Pennsylvania wins another round in long-running tobacco settlement case, $126 million at stake


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HARRISBURG, Pennsylvania — Pennsylvania won another round Friday in its long-running legal fight over $126 million that the major tobacco companies are trying to recover under the national tobacco settlement.

A five-judge Commonwealth Court panel unanimously upheld a Philadelphia judge's ruling that overturned an arbitration panel's 2013 decision against the state.

"The court's decision ensures Pennsylvania receives the funding it needs to forward the important goals of smoking cessation and to invest in medical research and health programs," said state Attorney General Kathleen Kane.

The 1998 tobacco settlement requires the companies to make annual payments to the states in exchange for immunity from state lawsuits.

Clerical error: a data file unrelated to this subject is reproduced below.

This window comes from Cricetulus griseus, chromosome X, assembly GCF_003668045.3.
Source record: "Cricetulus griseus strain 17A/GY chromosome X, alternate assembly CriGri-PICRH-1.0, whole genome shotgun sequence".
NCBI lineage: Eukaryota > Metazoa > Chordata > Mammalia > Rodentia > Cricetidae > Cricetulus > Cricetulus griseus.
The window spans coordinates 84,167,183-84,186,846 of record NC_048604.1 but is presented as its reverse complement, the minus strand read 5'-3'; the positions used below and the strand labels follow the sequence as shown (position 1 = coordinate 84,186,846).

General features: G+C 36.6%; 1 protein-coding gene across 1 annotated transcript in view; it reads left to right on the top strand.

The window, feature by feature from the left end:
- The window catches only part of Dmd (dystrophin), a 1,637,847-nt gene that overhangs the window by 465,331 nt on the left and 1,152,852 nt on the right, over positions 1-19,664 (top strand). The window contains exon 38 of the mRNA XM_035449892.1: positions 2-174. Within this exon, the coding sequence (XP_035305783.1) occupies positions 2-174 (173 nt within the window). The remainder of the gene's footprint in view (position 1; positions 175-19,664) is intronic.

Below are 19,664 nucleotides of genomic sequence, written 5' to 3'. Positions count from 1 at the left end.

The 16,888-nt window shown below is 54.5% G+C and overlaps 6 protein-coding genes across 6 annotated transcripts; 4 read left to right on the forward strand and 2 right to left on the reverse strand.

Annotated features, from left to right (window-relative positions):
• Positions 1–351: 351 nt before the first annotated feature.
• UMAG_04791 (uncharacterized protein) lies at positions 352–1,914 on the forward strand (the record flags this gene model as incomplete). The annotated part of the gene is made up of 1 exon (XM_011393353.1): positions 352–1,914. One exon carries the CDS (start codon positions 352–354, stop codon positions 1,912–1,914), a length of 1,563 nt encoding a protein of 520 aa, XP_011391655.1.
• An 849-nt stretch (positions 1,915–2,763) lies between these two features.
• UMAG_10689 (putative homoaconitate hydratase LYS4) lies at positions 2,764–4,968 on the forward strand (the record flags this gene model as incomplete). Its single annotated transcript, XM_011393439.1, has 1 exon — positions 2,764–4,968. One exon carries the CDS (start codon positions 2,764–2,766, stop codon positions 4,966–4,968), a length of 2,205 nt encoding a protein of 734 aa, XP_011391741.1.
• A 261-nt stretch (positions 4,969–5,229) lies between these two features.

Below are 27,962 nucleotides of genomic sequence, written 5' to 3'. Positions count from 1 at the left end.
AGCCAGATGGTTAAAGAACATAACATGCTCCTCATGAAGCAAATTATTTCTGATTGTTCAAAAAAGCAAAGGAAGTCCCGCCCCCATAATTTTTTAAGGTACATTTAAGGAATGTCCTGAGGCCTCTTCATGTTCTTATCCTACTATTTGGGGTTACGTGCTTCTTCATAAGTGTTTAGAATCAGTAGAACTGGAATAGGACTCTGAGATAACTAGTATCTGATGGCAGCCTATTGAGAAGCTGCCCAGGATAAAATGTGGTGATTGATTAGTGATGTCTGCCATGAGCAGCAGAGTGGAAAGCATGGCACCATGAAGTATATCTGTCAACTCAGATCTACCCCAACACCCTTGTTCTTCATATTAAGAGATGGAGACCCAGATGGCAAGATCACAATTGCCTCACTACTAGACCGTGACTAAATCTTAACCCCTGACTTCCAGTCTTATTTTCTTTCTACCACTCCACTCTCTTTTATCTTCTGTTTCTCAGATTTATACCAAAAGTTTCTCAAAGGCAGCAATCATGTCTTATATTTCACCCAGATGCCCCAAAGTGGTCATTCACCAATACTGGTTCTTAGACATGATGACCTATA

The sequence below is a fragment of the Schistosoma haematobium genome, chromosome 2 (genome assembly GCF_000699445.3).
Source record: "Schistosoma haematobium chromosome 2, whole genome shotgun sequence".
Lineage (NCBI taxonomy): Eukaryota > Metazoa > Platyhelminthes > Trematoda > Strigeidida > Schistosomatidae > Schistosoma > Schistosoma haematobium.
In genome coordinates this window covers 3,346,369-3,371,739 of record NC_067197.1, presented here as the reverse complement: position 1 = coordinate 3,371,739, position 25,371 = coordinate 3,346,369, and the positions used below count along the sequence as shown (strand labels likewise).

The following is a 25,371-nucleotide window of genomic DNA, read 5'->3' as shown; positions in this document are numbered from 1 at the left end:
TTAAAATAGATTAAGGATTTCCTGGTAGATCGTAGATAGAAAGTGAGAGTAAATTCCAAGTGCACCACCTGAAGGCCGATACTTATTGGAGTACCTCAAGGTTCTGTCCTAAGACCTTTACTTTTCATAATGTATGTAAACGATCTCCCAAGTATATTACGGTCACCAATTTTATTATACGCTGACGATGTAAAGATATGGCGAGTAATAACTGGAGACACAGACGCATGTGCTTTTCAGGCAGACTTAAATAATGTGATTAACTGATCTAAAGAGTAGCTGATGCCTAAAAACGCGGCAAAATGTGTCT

Pennsylvania has earmarked its share of the money to help finance health care and research. This year's payment is expected to total about $349 million, said Senior Deputy Attorney General Tad Berger.

At issue in the court case is the state's 2003 payment and particularly the adjustments that the settlement agreement allows to compensate the companies for loss of market share to competitors that did not participate in the settlement.

The court said the arbitrators did not enforce the master settlement agreement and inflated the adjustment. It said the adjustment should be $126 million less than the arbitrators calculated.

"Although the panel had jurisdiction over the dispute, it was not authorized to disregard (settlement agreement) language or fashion a new remedy based on its own notions of economic justice," Judge Robert Simpson wrote in the opinion.

Lawyers for the Pennsylvania Cancer Alliance, a coalition of several major Pennsylvania hospitals and cancer centers that participated in the case, said the settlement payments are critical to the fight against cancer.

"Millions of dollars flow into the commonwealth as a result of the settlement," said Philadelphia lawyer David Pittinsky.

Peter John Biersteker, a Washington-based attorney for some of the tobacco companies, said his clients have not decided whether to appeal to the Pennsylvania Supreme Court.

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